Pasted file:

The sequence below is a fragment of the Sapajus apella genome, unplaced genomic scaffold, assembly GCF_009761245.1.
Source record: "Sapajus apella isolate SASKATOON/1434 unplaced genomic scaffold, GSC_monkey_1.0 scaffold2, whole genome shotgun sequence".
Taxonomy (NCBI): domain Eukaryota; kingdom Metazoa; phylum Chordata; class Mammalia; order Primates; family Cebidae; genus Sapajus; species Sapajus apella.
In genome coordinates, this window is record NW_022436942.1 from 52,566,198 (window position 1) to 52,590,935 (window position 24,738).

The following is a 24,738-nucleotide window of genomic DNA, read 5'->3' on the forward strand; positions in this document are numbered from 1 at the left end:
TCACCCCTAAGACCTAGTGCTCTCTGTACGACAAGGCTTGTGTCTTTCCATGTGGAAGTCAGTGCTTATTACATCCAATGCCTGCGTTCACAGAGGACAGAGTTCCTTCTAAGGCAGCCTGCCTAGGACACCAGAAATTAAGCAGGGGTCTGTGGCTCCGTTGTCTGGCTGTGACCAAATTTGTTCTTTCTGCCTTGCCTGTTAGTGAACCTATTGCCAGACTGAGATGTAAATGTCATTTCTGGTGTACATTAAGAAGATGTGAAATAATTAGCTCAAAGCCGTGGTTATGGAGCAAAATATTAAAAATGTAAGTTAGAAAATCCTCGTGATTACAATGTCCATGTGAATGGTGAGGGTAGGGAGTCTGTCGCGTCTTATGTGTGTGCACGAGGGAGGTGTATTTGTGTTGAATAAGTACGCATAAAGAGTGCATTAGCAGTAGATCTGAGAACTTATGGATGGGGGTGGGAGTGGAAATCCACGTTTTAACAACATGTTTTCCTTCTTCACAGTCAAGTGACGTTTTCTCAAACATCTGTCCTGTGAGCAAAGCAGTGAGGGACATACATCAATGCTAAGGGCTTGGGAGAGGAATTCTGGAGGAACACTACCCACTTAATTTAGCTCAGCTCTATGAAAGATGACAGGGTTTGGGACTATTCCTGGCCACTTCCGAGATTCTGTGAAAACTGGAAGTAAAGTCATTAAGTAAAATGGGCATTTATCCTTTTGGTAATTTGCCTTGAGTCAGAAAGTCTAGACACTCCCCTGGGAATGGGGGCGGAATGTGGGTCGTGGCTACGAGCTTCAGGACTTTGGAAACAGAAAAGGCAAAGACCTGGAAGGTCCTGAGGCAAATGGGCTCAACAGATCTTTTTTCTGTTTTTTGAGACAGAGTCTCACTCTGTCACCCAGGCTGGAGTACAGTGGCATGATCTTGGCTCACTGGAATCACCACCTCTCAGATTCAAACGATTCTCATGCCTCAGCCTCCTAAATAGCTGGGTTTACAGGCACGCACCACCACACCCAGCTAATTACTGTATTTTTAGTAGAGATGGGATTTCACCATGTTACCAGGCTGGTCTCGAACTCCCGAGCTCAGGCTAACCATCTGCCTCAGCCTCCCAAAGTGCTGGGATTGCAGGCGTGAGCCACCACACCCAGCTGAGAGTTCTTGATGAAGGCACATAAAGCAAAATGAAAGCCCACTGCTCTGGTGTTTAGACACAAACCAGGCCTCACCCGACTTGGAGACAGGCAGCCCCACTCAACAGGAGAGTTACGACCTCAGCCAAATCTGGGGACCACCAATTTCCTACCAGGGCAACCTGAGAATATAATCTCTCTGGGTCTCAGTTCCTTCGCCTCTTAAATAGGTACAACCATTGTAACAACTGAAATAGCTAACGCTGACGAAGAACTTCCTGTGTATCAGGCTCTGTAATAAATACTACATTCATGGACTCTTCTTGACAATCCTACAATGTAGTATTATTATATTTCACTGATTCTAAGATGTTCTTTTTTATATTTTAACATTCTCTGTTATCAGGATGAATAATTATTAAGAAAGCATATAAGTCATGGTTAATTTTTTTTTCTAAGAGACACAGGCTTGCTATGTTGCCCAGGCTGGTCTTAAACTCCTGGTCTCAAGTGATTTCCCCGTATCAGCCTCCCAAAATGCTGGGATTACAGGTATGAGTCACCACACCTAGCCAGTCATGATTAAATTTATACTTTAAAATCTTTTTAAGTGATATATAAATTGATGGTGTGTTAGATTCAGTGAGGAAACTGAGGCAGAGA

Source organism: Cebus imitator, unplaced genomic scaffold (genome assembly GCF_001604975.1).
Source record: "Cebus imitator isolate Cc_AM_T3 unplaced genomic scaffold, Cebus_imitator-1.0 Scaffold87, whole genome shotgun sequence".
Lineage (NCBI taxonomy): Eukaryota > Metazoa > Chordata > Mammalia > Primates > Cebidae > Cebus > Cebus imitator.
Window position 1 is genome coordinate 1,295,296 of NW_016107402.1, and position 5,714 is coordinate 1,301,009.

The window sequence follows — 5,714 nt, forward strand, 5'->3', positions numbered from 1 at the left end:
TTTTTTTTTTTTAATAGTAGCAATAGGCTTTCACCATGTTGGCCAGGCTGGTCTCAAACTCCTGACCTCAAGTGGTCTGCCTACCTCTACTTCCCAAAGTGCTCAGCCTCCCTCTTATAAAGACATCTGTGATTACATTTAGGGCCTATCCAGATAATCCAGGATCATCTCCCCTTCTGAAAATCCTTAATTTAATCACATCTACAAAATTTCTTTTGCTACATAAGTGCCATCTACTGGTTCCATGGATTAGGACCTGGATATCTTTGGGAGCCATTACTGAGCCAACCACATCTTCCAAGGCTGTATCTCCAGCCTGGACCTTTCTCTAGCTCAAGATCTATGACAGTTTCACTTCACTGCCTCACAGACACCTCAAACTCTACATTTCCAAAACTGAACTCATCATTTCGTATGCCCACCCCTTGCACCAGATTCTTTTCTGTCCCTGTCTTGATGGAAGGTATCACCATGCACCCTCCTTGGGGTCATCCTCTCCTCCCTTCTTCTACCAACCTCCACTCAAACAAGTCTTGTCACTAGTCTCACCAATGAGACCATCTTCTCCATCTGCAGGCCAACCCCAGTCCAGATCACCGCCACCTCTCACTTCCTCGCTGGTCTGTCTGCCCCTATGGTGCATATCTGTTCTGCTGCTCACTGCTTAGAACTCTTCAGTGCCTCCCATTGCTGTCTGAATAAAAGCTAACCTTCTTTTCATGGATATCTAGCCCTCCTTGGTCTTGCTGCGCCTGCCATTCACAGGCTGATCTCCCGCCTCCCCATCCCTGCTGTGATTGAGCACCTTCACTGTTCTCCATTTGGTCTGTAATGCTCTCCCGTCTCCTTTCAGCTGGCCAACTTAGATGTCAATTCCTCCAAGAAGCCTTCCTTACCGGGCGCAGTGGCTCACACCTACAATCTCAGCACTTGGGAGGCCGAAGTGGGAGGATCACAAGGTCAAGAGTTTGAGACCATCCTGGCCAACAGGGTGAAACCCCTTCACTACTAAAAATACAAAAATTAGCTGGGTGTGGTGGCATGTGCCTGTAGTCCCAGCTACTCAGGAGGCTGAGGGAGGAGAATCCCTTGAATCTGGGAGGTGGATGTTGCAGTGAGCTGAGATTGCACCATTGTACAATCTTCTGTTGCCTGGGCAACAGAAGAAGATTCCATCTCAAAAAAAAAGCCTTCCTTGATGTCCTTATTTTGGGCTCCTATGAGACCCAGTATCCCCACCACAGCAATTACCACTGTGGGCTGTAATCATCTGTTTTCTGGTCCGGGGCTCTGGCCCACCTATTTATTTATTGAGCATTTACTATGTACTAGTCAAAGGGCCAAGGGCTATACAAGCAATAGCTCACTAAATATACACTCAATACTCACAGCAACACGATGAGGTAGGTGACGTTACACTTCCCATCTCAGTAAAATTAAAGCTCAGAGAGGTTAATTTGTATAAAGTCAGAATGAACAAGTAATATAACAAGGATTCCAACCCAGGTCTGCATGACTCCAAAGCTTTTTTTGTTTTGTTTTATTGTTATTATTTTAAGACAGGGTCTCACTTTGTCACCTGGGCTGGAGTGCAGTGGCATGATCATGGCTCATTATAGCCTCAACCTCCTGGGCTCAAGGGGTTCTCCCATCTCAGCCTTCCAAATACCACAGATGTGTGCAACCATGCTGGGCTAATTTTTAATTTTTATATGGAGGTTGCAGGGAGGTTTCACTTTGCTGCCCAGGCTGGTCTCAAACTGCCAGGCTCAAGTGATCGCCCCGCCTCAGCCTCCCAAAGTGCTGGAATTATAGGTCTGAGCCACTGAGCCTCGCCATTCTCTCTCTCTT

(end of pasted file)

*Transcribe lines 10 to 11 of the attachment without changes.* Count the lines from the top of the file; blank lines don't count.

Window position 1 is genome coordinate 1,295,296 of NW_016107402.1, and position 5,714 is coordinate 1,301,009.

The window sequence follows — 5,714 nt, forward strand, 5'->3', positions numbered from 1 at the left end: